Former Spooks actor David Oyelowo has said that it’s a “shaming indictment” that the UK is worse than post-apartheid South Africa when it comes to the number of black actors in its creative industries.
Oxford-born Oyelowo, who left Britain several years ago to pursue a career in the US and who is playing Dr Martin Luther King in upcoming film Selma, condemned the lack of Black, Asian and Minority Ethnic (BAME) representation on screen and said that the UK has a “bizarre denial of our country’s black history.”
He told the Huffington Post: “That’s why I had to move out. I wasn’t represented on the screen.
“Without history, we don’t have any context for where we are today.
“Black history is undeniable in the US – they don’t get away with the whitewash. The proportions of black people in the country are roughly the same [as in the UK], but you’d never know it to look on screen. And it’s worse now than when I lived there.”
Despite his pertinent points, it must be noted that the US has, proportionately, a much higher representation of black people compared to most of Britain.
In the United States, 13.2 per cent of the population describe themselves as black or African American, with 2.4 per cent identifying as mixed raced. This is 3.3 per cent and 1 per cent respectively when applied to England and Wales, according to the Office for National Statistics (ONS).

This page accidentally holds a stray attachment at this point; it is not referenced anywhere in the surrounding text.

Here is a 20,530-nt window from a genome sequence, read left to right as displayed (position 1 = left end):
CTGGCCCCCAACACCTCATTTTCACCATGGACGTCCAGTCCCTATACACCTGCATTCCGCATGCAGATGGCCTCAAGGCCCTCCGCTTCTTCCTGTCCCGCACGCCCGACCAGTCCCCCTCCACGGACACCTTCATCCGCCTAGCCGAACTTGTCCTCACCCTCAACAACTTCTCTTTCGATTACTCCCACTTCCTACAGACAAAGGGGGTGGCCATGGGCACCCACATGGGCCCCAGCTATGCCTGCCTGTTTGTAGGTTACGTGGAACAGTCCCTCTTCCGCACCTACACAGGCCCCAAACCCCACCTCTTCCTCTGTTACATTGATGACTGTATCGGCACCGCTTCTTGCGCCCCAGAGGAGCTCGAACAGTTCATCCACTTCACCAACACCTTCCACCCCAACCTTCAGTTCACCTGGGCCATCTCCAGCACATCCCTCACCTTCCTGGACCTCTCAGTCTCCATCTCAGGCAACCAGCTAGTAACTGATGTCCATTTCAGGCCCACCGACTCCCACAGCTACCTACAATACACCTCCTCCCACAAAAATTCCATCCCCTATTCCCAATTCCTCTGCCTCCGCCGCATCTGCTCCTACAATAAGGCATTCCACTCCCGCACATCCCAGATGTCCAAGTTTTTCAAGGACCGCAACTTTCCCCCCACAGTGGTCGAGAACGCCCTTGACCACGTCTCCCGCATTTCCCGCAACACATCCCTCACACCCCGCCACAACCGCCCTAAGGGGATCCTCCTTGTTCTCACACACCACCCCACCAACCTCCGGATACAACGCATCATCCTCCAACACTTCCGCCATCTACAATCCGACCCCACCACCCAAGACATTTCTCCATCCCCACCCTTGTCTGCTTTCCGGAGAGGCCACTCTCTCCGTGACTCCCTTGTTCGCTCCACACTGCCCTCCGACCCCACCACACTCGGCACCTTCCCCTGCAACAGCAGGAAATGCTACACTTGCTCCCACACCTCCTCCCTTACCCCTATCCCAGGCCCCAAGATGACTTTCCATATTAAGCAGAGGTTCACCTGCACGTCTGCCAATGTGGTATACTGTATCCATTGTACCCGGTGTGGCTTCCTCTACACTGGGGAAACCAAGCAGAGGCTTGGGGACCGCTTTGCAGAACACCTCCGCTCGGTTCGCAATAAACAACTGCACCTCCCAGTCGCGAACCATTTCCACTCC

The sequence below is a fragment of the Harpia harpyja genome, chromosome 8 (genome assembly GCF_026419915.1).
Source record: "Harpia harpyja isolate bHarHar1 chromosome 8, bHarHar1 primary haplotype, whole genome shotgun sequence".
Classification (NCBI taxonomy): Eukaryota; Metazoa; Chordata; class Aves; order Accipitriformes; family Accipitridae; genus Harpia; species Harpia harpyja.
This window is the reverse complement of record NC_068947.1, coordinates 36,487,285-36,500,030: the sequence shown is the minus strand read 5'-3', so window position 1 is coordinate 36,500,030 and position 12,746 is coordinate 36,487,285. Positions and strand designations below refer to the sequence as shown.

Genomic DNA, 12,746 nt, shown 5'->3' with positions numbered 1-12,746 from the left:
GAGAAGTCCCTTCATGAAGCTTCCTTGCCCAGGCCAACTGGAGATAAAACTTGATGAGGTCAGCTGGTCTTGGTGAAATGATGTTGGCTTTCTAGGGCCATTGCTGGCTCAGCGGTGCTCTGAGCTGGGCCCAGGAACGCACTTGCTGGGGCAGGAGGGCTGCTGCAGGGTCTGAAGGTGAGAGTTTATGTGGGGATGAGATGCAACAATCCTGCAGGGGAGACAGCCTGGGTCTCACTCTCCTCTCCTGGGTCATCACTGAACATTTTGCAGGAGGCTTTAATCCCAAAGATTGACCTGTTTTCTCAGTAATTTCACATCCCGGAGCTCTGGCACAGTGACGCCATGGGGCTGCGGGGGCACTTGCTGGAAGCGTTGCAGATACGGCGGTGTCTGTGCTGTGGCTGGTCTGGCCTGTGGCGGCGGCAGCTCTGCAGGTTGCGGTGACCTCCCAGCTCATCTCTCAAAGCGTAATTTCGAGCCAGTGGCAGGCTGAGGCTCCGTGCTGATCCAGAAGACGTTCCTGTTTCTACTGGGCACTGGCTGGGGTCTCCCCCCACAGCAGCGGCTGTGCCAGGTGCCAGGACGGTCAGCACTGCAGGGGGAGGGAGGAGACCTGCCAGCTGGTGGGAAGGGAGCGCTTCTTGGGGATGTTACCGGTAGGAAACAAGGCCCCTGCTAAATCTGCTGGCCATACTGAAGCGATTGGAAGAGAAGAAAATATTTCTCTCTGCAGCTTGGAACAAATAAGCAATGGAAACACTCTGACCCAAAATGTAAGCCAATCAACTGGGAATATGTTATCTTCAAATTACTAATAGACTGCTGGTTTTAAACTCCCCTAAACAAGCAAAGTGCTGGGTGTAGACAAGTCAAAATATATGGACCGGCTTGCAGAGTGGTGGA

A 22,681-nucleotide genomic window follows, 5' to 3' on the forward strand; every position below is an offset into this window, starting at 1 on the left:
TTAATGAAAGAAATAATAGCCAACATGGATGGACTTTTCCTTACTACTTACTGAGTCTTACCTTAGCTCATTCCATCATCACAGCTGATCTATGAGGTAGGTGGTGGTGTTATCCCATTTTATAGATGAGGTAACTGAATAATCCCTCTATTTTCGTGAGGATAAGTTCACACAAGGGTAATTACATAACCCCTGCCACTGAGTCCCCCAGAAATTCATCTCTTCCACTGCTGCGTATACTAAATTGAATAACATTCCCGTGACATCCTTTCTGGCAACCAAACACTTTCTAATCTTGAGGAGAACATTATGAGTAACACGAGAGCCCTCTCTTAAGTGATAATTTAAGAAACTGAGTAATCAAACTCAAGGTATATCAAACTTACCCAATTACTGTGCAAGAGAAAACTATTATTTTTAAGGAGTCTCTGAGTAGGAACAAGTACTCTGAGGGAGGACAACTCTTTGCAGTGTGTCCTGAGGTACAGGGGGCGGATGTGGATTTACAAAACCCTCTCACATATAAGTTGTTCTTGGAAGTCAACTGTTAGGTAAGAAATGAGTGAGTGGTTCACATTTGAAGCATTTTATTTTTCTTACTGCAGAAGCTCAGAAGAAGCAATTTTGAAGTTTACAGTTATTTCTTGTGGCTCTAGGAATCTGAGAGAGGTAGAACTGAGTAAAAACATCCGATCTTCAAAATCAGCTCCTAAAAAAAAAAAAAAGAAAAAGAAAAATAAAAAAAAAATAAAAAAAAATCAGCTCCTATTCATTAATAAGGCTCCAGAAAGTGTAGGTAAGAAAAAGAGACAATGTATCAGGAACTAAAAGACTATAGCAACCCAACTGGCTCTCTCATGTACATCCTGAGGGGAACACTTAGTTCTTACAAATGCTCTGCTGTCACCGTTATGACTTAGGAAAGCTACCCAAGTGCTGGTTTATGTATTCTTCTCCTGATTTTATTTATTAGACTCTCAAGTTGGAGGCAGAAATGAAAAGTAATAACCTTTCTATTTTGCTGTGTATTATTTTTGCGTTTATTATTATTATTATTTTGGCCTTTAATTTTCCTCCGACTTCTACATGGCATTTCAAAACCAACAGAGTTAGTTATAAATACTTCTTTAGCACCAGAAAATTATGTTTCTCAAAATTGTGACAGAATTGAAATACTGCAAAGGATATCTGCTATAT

However, it is still an issue that deserves attention and has led to industry heavyweights such as Lenny Henry calling for new legislation to stem the sharp decrease in BAME people working in television.
As the Guardian reported earlier this year, Henry said the situation had “deteriorated badly” with the numbers tumbling 30.9 per cent between 2006 and 2012.
A number of talented British thespians of ethnic minorities have sought – and achieved – success across the pond, including Luther actor Idris Elba, Homeland’s David Harewood and 12 Years A Slave’s Chiwetel Ejiofor.
Their departures even led Shadow Business Secretary Chuka Umunna to last year call for the end of “lazy stereotypes” that led to the exodus, criticising Britain’s portrayal of black people as only being able to succeed in sport, entertainment and music and “not necessarily in other fields”.
Award-winning Oyelowo, 38, added that the UK struggles to embrace black culture, even more so than South Africa “and that’s a country that suffered the worst kind of injustice under apartheid, but started to address it in the years afterwards.
“It’s a shaming indictment on us, that we’re in a worse position as regards our representation, and we don’t have that history of oppression.”
October is Black History Month in the UK.
Selma, which is released early next year, also stars Oprah Winfrey, Cuba Gooding Jr, and Tim Roth, and is based on the Selma to Montgomery march for voting rights in 1965.Reuse content